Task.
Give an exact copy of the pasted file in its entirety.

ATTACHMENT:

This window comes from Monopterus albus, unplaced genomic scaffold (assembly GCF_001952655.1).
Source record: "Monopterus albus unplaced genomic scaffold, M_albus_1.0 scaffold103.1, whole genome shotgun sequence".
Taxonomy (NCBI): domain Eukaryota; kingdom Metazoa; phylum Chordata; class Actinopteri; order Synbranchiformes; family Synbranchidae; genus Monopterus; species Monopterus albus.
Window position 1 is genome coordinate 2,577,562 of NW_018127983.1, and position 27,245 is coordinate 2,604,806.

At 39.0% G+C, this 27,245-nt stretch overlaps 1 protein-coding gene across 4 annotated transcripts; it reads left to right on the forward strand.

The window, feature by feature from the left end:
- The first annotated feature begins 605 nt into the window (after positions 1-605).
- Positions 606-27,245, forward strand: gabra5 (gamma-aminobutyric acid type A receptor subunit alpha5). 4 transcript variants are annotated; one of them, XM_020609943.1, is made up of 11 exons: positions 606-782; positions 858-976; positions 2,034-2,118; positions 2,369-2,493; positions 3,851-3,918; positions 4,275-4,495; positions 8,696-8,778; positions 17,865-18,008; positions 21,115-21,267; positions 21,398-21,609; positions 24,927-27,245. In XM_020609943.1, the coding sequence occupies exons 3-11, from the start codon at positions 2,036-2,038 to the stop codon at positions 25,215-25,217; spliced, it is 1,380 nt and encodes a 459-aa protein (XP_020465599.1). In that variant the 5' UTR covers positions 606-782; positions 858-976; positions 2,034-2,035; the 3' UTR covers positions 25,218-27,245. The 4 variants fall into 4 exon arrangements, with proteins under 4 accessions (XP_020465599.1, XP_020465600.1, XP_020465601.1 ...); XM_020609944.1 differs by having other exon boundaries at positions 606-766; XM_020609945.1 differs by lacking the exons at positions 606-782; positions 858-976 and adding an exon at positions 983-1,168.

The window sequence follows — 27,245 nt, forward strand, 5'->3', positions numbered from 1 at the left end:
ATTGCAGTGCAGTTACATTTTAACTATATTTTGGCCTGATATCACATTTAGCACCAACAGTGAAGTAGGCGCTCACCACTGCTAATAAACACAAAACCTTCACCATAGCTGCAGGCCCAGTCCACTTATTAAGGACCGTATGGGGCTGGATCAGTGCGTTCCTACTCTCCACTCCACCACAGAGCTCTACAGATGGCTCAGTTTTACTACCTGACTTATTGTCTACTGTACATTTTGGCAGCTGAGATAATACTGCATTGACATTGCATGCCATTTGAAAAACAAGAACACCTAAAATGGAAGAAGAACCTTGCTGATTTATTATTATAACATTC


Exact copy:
This window comes from Monopterus albus, unplaced genomic scaffold (assembly GCF_001952655.1).
Source record: "Monopterus albus unplaced genomic scaffold, M_albus_1.0 scaffold103.1, whole genome shotgun sequence".
Taxonomy (NCBI): domain Eukaryota; kingdom Metazoa; phylum Chordata; class Actinopteri; order Synbranchiformes; family Synbranchidae; genus Monopterus; species Monopterus albus.
Window position 1 is genome coordinate 2,577,562 of NW_018127983.1, and position 27,245 is coordinate 2,604,806.

At 39.0% G+C, this 27,245-nt stretch overlaps 1 protein-coding gene across 4 annotated transcripts; it reads left to right on the forward strand.

The window, feature by feature from the left end:
- The first annotated feature begins 605 nt into the window (after positions 1-605).
- Positions 606-27,245, forward strand: gabra5 (gamma-aminobutyric acid type A receptor subunit alpha5). 4 transcript variants are annotated; one of them, XM_020609943.1, is made up of 11 exons: positions 606-782; positions 858-976; positions 2,034-2,118; positions 2,369-2,493; positions 3,851-3,918; positions 4,275-4,495; positions 8,696-8,778; positions 17,865-18,008; positions 21,115-21,267; positions 21,398-21,609; positions 24,927-27,245. In XM_020609943.1, the coding sequence occupies exons 3-11, from the start codon at positions 2,036-2,038 to the stop codon at positions 25,215-25,217; spliced, it is 1,380 nt and encodes a 459-aa protein (XP_020465599.1). In that variant the 5' UTR covers positions 606-782; positions 858-976; positions 2,034-2,035; the 3' UTR covers positions 25,218-27,245. The 4 variants fall into 4 exon arrangements, with proteins under 4 accessions (XP_020465599.1, XP_020465600.1, XP_020465601.1 ...); XM_020609944.1 differs by having other exon boundaries at positions 606-766; XM_020609945.1 differs by lacking the exons at positions 606-782; positions 858-976 and adding an exon at positions 983-1,168.

The window sequence follows — 27,245 nt, forward strand, 5'->3', positions numbered from 1 at the left end:
ATTGCAGTGCAGTTACATTTTAACTATATTTTGGCCTGATATCACATTTAGCACCAACAGTGAAGTAGGCGCTCACCACTGCTAATAAACACAAAACCTTCACCATAGCTGCAGGCCCAGTCCACTTATTAAGGACCGTATGGGGCTGGATCAGTGCGTTCCTACTCTCCACTCCACCACAGAGCTCTACAGATGGCTCAGTTTTACTACCTGACTTATTGTCTACTGTACATTTTGGCAGCTGAGATAATACTGCATTGACATTGCATGCCATTTGAAAAACAAGAACACCTAAAATGGAAGAAGAACCTTGCTGATTTATTATTATAACATTC